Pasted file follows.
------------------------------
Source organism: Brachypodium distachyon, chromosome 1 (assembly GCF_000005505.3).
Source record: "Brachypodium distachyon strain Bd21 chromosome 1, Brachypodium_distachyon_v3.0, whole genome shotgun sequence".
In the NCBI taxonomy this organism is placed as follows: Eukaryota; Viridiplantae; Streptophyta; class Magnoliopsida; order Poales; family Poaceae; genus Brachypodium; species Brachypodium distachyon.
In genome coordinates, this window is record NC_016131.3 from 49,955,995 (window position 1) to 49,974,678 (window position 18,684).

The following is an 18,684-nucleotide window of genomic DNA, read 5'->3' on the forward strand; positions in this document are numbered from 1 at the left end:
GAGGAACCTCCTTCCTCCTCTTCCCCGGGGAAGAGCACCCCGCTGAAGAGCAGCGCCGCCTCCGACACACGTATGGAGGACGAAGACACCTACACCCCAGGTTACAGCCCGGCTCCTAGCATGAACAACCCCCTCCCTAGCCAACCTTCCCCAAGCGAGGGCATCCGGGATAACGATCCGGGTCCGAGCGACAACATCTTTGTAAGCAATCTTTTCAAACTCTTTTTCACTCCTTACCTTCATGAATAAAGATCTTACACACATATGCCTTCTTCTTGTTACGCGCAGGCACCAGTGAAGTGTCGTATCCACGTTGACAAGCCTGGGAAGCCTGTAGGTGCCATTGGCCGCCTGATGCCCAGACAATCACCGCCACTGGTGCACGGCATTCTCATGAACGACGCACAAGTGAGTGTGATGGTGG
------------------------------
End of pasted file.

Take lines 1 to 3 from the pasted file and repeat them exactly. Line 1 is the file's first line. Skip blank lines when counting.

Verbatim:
Source organism: Brachypodium distachyon, chromosome 1 (assembly GCF_000005505.3).
Source record: "Brachypodium distachyon strain Bd21 chromosome 1, Brachypodium_distachyon_v3.0, whole genome shotgun sequence".
In the NCBI taxonomy this organism is placed as follows: Eukaryota; Viridiplantae; Streptophyta; class Magnoliopsida; order Poales; family Poaceae; genus Brachypodium; species Brachypodium distachyon.